DESY, Hamburg, Germany


Free-Electron LASer in Hamburg (FLASH) accelerator is dedicated for various high energy physics experiments. The superconducting (SC) cavities, the main parts of RF linac, are Lorentz force detuned when operated in pulse mode with high accelerating field gradients. The cavities of FLASH linac have been equipped with piezo tuners allow compensating of dynamic detuning during the RF pulse. In order to assure the simultaneous control of all available piezo tuners a distributed, multi-channel digital and analog piezo control system was designed. The paper describes the main parts of the system as well as its efficiency measurements obtained during high current, high gradient beam acceleration (9 mA) performed in Deutsches Electronen SYnchrotron (DESY).

Download full-text


Available from: Tomasz Pozniak
  • Source
    • "In 2004, PICMG consortium started its new design and called it Advanced Telecommunications Computing Architecture (ATCA), mainly due to the fact that it was preliminary dedicated for industries of Telecom and Computing. Currently, under studies at many laboratories are different architectures for LLRF control system [5] [6] [7] [8] [9]. The LLRF control system of Free Electron Laser in Hamburg (FLASH) in DESY or Horizontal Test Stand (HTS) in Fermi National Lab (FNAL) are still based on VME standard. "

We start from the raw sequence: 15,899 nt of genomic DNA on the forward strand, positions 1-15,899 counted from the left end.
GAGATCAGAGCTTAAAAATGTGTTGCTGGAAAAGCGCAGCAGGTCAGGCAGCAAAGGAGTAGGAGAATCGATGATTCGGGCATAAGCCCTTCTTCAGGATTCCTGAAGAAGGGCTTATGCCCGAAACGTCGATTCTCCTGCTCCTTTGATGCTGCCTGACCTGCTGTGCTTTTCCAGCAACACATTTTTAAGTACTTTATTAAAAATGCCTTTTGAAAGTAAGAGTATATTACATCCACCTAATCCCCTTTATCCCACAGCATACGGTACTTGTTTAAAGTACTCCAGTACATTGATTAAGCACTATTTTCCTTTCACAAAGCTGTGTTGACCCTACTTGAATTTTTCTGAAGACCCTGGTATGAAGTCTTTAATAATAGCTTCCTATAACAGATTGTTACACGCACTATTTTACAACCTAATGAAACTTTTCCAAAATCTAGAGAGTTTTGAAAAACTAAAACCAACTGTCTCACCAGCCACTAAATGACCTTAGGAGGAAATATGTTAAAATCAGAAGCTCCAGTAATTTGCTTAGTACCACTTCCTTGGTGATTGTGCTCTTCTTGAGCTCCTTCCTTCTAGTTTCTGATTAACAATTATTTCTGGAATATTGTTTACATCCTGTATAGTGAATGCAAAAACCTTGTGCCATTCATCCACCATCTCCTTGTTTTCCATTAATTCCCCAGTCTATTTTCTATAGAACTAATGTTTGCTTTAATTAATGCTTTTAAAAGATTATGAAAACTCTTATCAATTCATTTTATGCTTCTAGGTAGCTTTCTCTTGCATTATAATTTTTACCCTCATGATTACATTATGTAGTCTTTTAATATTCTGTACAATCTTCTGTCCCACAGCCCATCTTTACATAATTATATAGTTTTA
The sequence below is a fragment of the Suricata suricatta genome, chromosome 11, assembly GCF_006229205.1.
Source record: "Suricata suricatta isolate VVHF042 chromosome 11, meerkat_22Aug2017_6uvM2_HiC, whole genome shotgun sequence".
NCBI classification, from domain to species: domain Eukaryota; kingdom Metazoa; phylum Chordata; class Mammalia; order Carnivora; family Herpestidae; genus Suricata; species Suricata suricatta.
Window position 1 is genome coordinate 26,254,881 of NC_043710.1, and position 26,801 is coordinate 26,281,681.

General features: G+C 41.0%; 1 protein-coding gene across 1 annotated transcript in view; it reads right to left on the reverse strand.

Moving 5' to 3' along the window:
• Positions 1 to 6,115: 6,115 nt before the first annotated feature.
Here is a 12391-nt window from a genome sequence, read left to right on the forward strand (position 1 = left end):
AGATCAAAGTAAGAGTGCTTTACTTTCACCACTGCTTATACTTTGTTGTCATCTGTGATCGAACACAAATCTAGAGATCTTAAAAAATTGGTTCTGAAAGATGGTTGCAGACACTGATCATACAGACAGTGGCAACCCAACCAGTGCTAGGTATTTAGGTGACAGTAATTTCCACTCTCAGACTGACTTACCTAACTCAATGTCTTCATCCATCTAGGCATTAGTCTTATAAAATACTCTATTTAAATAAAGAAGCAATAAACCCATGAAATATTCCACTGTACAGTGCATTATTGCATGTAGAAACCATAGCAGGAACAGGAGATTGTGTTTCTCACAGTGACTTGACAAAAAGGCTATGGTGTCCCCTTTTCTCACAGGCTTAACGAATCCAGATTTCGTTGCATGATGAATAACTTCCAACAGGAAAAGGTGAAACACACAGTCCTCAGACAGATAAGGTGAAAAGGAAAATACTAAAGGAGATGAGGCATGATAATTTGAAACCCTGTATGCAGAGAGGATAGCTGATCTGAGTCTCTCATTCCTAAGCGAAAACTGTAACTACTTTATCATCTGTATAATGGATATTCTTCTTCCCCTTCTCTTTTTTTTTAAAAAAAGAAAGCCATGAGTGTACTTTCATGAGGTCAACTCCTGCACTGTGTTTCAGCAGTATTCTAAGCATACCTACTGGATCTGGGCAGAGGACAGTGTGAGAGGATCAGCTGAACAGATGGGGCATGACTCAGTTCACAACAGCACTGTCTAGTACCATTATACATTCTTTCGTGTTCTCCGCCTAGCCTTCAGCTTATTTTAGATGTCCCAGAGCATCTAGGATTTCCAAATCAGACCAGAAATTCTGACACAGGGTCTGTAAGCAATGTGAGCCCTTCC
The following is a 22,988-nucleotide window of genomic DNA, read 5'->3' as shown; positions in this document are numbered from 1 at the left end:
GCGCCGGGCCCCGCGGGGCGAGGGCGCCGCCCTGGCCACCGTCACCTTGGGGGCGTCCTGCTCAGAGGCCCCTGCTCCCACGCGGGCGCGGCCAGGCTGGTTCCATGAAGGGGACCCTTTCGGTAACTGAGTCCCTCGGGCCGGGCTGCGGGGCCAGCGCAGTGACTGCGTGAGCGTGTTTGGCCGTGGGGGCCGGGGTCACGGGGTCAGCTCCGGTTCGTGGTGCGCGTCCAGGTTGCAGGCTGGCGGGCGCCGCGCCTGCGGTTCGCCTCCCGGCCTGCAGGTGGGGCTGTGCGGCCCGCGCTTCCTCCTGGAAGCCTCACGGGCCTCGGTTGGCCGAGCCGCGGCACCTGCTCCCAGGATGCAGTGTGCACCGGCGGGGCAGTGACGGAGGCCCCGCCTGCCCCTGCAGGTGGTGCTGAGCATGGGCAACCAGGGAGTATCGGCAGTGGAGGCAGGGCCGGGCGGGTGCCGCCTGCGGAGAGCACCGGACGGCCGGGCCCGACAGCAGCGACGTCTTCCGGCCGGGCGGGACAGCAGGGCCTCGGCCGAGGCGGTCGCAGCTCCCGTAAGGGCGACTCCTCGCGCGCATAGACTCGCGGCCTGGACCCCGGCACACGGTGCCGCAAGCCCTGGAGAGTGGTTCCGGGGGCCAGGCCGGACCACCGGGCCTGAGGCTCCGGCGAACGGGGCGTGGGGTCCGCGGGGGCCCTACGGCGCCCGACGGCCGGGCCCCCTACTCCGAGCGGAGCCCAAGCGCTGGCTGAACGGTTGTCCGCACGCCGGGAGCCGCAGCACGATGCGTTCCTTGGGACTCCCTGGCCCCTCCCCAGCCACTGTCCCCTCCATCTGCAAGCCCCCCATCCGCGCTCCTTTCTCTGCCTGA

[Show abstract] [Hide abstract]
    ABSTRACT: Pulsed operation of high gradient superconducting radio frequency (SCRF) cavities results in dynamic Lorentz force detuning (LFD) approaching or exceeding the bandwidth of the cavity of order of a few hundreds of Hz. The resulting modulation of the resonance frequency of the cavity is leading to a perturbation of the amplitude and phase of the accelerating field, which can be controlled only at the expense of RF power. The X-Ray Free Electron Laser (X-FEL) accelerator, which is now under development in Deutsches Elektronen Synchrotron (DESY), will consists of around 800 cavities with a fast tuner fixture including the actuator / sensor configuration. Therefore, it is necessary to design a distributed control system which could be able to supervise around 25 RF stations, each one comprised of 32 cavities. The Advanced Telecommunications Computing Architecture (ATCA) was chosen to design, develop, and build a Low Level Radio Frequency (LLRF) controller for X-FEL. The already performed tests of ATCA LLRF control system proofed the possibilities of usage of such a standard for high energy physics experiments. The paper presents the concept of integration of the piezo compensation system to the ATCA standards with special emphasis to the hardware part of the system. Moreover, the first results from carried out tests of the prototype power supply unit for piezo drivers integrated to ATCA board will be presented.
    Full-text · Conference Paper · Jul 2010
  • Source

    Preview · Chapter · Mar 2012